Recently, there have been many contemporary musicals created to appeal to teens, from movie or book adaptations, such as Heathers and Be More Chill, to concert-like shows, such as Six. However, even though these musicals tend to be geared towards teenagers, they have no sense of deeper meanings nor complete originality.
Spring Awakening, which opened on Broadway in 2006, has both of these things, while still being great to listen to. The show is set in late 19th-century Germany, but don’t let the time fool you — t’s a contemporary commentary on how teens are confused and sexually curious,both back then and now. While it does have some period relevant topics, such as illegal abortions, a community non-accepting to LGBTQ+, and domestic abuse (though many of these issues are still present in today’s world as well), it provides a reflection of how puberty affects lives in a mature way.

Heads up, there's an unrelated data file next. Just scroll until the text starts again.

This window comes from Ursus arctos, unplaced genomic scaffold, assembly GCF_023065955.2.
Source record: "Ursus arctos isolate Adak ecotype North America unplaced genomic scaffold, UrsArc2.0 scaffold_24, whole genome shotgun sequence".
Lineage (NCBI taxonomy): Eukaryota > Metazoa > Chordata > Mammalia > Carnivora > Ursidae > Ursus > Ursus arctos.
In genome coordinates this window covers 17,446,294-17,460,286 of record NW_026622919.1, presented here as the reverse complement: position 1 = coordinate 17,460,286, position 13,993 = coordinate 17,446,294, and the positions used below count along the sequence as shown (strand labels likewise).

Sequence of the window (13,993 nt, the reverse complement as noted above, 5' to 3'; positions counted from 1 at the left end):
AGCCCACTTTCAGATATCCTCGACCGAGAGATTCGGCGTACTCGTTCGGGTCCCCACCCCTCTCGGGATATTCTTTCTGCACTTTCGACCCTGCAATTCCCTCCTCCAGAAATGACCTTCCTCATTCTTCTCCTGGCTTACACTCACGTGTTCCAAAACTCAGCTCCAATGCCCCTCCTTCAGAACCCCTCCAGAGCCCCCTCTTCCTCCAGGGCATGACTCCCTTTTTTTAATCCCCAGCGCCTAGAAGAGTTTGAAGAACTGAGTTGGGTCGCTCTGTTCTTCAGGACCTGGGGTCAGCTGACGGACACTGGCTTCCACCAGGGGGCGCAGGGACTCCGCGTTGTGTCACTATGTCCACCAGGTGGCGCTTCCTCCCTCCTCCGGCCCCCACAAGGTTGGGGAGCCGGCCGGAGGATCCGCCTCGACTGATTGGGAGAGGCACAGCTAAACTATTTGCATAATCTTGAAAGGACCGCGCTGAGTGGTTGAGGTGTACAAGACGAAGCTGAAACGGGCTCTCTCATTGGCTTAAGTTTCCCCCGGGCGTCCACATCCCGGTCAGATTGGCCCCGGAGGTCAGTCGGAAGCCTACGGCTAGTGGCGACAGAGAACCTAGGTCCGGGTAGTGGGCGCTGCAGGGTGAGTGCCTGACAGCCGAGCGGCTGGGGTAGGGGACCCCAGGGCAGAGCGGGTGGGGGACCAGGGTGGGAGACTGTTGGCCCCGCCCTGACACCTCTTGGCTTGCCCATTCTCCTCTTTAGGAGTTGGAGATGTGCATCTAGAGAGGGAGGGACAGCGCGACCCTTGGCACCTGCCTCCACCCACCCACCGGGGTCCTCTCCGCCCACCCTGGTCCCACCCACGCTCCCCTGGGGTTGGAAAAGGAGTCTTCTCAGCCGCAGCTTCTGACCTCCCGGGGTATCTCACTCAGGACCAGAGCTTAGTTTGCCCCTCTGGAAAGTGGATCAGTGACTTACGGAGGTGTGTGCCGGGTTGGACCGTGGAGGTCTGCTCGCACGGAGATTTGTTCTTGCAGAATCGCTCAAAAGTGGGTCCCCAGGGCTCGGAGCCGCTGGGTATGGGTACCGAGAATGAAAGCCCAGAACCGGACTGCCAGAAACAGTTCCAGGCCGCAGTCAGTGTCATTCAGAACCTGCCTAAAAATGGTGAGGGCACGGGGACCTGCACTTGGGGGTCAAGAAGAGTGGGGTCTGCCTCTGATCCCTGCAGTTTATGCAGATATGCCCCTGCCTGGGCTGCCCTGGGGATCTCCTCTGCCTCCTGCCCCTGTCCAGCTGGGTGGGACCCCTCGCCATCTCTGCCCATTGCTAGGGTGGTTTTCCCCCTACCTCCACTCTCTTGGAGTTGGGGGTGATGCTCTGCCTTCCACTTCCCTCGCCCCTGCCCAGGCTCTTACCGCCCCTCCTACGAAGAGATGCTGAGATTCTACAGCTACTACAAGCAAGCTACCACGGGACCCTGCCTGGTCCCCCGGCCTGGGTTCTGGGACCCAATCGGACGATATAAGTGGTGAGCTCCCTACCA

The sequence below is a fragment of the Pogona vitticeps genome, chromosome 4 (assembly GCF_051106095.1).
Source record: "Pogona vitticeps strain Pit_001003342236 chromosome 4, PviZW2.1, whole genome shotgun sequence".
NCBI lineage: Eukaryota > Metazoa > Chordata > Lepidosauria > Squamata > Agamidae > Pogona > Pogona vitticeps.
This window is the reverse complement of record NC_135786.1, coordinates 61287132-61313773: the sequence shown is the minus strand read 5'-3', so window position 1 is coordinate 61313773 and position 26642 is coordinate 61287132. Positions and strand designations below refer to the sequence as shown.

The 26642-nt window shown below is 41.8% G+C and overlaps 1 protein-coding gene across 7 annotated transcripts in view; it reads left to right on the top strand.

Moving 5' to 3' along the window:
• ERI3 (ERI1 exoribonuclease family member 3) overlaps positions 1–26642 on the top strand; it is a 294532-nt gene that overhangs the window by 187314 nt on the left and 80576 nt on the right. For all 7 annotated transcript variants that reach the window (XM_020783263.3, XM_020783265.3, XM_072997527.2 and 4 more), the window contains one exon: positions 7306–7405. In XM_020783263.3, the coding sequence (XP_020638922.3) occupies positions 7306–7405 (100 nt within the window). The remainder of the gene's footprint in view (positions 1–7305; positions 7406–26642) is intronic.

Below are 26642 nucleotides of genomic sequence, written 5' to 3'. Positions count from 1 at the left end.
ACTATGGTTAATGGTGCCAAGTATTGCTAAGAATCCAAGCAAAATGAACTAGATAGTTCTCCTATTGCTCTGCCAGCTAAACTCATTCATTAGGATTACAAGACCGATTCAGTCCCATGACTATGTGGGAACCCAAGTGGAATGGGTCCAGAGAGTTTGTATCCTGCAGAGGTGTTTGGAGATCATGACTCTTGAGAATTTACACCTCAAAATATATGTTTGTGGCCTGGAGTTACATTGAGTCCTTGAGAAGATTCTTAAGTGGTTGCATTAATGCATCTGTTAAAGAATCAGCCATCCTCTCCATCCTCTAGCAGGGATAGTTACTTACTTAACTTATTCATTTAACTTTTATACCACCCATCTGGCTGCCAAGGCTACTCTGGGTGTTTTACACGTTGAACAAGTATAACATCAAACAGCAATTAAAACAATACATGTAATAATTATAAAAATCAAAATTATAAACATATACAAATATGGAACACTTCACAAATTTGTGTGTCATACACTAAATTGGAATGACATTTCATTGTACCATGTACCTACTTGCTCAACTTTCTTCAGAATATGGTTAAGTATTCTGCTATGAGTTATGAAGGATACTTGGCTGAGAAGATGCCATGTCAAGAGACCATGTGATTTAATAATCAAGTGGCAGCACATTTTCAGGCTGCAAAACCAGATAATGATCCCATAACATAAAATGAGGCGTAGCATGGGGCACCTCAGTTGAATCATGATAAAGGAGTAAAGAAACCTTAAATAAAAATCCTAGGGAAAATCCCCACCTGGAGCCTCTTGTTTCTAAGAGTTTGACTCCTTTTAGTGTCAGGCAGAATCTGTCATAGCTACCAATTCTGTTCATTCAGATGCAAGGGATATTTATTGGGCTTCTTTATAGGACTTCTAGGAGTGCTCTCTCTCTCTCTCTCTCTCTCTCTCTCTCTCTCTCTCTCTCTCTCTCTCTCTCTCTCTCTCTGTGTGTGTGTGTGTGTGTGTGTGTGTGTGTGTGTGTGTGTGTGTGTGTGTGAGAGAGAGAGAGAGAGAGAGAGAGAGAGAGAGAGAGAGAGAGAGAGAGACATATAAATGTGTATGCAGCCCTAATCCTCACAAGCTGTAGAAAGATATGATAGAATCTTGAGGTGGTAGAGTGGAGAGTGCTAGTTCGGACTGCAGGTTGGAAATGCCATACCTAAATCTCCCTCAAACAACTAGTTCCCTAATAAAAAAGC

The plot isn’t necessary to enjoy the music, however. The songs carry themselves through everyday life as well by being relatable and easy to listen to. While the songs do add some depth to the plot, the plot itself doesn’t add anything to the musical except some context. The songs are still modern, a strong juxtaposition to the dated setting. The relevance of these songs is just further commentary on how timeless these teenage issues and angst are.
The songs themselves are overall a great listen. Ranging from more rock songs, like “The Bitch of Living” and “Totally Fucked”, to more mellow, thought out songs, like “Touch Me” and “The Guilty Ones”, the soundtrack can be played over and over again without getting old. The composer, Duncan Sheik, and lyricist, Steven Sater, manage to create a relatability in their music while still handling the period-relevant topics of the late 19th century. This musical can transcend so many contemporary musicals by being different and addressing current issues.